One of the main concerns with channel partners was that Dell would take partner-led business direct. The deal registration portion of Partner Direct was put in place to minimize partner conflict. In 2008, Davis said that he has seen a consistent and steady usage of the deal registration plan and the number of deals have climb on a weekly basis.

“More partners are using the tools and we have been consistently approving 70 per cent of the opportunities since we launched Partner Direct. Partners are bringing new opportunities for Dell and we are approving them in less than 36 hours on average. We are trying to live up to our commitment,” Davis said.

One of the biggest challenges going ahead for Dell’s Partner Direct program is getting partners certified.

Out of the total number of partners in the U.S. and Canada, just over 530 are certified. Certification is one of the areas that Dell is looking to grow the program in 2009. Currently, certification is available in managed services, enterprise products such as EqualLogic storage, and Dell blades and server solutions. In the U.S., partners that work with government clients can also choose to be certified in Dell’s federal practice area. Davis says ¬Canada should see a similar government certification program in Canada in the near future.

New certifications, and an SME focus

“Our intention is to grow our program around the skills and services that our partners provide through a certification program,” says Davis.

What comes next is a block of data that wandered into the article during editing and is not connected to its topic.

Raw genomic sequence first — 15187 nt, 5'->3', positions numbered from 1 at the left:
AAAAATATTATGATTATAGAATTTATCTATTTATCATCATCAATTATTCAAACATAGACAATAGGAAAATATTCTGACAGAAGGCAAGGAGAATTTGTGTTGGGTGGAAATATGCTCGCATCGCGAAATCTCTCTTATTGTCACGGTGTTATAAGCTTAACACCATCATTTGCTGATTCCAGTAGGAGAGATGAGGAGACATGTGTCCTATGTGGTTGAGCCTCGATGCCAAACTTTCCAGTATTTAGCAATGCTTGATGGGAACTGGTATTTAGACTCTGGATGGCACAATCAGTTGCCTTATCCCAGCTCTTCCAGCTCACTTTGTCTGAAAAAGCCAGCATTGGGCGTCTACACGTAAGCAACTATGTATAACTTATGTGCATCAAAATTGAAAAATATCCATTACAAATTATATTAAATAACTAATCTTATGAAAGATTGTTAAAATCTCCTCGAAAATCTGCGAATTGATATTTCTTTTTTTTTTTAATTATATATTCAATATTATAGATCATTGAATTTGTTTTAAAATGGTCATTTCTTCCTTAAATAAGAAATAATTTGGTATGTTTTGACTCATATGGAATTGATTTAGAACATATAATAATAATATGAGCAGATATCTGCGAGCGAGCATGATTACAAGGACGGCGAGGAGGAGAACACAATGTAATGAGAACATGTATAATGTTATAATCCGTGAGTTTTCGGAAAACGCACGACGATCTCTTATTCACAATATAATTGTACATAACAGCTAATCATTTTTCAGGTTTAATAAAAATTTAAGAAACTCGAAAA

Davis adds that another area partners will see Dell expand its certification to is health care. “There are a number of partners that are growing their skills to satisfy health care customers,” he says.

The small and medium business sector is also another potential certification area down the road, Davis added.

This is good news for partners such as IT Matters, which provides computer service and network solutions to the SME market. While the company does not yet have staff certified with Dell’s solutions, it’s an area they’re considering investing in next year, says Crawford.

With the SME market, Crawford says there are plenty of opportunities for a VAR to step into a trusted advisor relationship. As opposed to large companies, small companies don’t have an internal IT team. Aside from support, Crawford says he is finding that customers are increasingly looking for an end-to-end solution, which requires expertise help.

As for trusting Dell, Crawford isn’t worried about its support wavering any time soon. “We’ve been very strategic in developing key relationships with people inside Dell,” he says, adding that he has developed an excellent rapport with his regional Dell representative.

If there is one thing Davis is sticking to it’s not offering rebates in Partner Direct. He said that he is willing to listen to partners on rebates, but that is it for now.

“To be honest, those partners that build a business on rebates do not align with Dell’s startegy. We want to build the business with those that match with the certification program. That’s our focus.”

-With files from Paolo Del Nibletto

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Jim Love, Chief Content Officer, IT World Canada